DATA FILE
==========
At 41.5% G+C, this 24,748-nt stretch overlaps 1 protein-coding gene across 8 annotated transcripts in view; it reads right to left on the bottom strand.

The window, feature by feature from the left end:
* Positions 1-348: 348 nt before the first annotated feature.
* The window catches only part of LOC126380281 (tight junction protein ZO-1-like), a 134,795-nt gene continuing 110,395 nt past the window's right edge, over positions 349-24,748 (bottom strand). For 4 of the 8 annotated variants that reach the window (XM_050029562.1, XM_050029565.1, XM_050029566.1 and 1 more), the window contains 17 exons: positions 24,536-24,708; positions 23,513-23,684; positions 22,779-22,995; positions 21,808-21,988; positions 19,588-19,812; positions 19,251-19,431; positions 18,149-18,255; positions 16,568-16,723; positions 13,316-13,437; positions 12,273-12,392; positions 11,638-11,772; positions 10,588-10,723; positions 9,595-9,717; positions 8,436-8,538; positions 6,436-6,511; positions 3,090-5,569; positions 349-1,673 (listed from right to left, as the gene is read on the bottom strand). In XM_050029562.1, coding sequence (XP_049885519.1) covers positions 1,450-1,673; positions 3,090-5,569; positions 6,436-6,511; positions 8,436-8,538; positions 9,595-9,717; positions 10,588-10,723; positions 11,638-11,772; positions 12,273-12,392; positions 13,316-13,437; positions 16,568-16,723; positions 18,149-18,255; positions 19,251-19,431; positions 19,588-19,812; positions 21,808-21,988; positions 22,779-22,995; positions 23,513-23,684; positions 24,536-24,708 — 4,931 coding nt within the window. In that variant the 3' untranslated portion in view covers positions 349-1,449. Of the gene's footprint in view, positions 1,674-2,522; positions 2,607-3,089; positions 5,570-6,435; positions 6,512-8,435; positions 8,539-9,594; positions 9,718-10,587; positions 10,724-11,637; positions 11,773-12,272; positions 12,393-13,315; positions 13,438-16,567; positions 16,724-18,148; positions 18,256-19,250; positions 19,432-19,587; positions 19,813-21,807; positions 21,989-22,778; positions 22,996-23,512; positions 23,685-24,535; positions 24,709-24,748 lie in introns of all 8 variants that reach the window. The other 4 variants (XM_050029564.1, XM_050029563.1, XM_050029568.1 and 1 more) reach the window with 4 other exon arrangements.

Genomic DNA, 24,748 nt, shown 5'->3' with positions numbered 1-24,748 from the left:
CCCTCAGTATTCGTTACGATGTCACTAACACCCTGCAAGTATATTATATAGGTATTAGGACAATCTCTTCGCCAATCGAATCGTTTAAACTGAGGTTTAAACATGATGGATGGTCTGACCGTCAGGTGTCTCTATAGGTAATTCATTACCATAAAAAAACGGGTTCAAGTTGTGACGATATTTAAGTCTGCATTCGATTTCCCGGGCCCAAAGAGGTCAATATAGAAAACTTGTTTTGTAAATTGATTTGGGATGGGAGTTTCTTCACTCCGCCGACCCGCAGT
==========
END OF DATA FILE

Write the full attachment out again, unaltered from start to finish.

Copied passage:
At 41.5% G+C, this 24,748-nt stretch overlaps 1 protein-coding gene across 8 annotated transcripts in view; it reads right to left on the bottom strand.

The window, feature by feature from the left end:
* Positions 1-348: 348 nt before the first annotated feature.
* The window catches only part of LOC126380281 (tight junction protein ZO-1-like), a 134,795-nt gene continuing 110,395 nt past the window's right edge, over positions 349-24,748 (bottom strand). For 4 of the 8 annotated variants that reach the window (XM_050029562.1, XM_050029565.1, XM_050029566.1 and 1 more), the window contains 17 exons: positions 24,536-24,708; positions 23,513-23,684; positions 22,779-22,995; positions 21,808-21,988; positions 19,588-19,812; positions 19,251-19,431; positions 18,149-18,255; positions 16,568-16,723; positions 13,316-13,437; positions 12,273-12,392; positions 11,638-11,772; positions 10,588-10,723; positions 9,595-9,717; positions 8,436-8,538; positions 6,436-6,511; positions 3,090-5,569; positions 349-1,673 (listed from right to left, as the gene is read on the bottom strand). In XM_050029562.1, coding sequence (XP_049885519.1) covers positions 1,450-1,673; positions 3,090-5,569; positions 6,436-6,511; positions 8,436-8,538; positions 9,595-9,717; positions 10,588-10,723; positions 11,638-11,772; positions 12,273-12,392; positions 13,316-13,437; positions 16,568-16,723; positions 18,149-18,255; positions 19,251-19,431; positions 19,588-19,812; positions 21,808-21,988; positions 22,779-22,995; positions 23,513-23,684; positions 24,536-24,708 — 4,931 coding nt within the window. In that variant the 3' untranslated portion in view covers positions 349-1,449. Of the gene's footprint in view, positions 1,674-2,522; positions 2,607-3,089; positions 5,570-6,435; positions 6,512-8,435; positions 8,539-9,594; positions 9,718-10,587; positions 10,724-11,637; positions 11,773-12,272; positions 12,393-13,315; positions 13,438-16,567; positions 16,724-18,148; positions 18,256-19,250; positions 19,432-19,587; positions 19,813-21,807; positions 21,989-22,778; positions 22,996-23,512; positions 23,685-24,535; positions 24,709-24,748 lie in introns of all 8 variants that reach the window. The other 4 variants (XM_050029564.1, XM_050029563.1, XM_050029568.1 and 1 more) reach the window with 4 other exon arrangements.

Genomic DNA, 24,748 nt, shown 5'->3' with positions numbered 1-24,748 from the left:
CCCTCAGTATTCGTTACGATGTCACTAACACCCTGCAAGTATATTATATAGGTATTAGGACAATCTCTTCGCCAATCGAATCGTTTAAACTGAGGTTTAAACATGATGGATGGTCTGACCGTCAGGTGTCTCTATAGGTAATTCATTACCATAAAAAAACGGGTTCAAGTTGTGACGATATTTAAGTCTGCATTCGATTTCCCGGGCCCAAAGAGGTCAATATAGAAAACTTGTTTTGTAAATTGATTTGGGATGGGAGTTTCTTCACTCCGCCGACCCGCAGT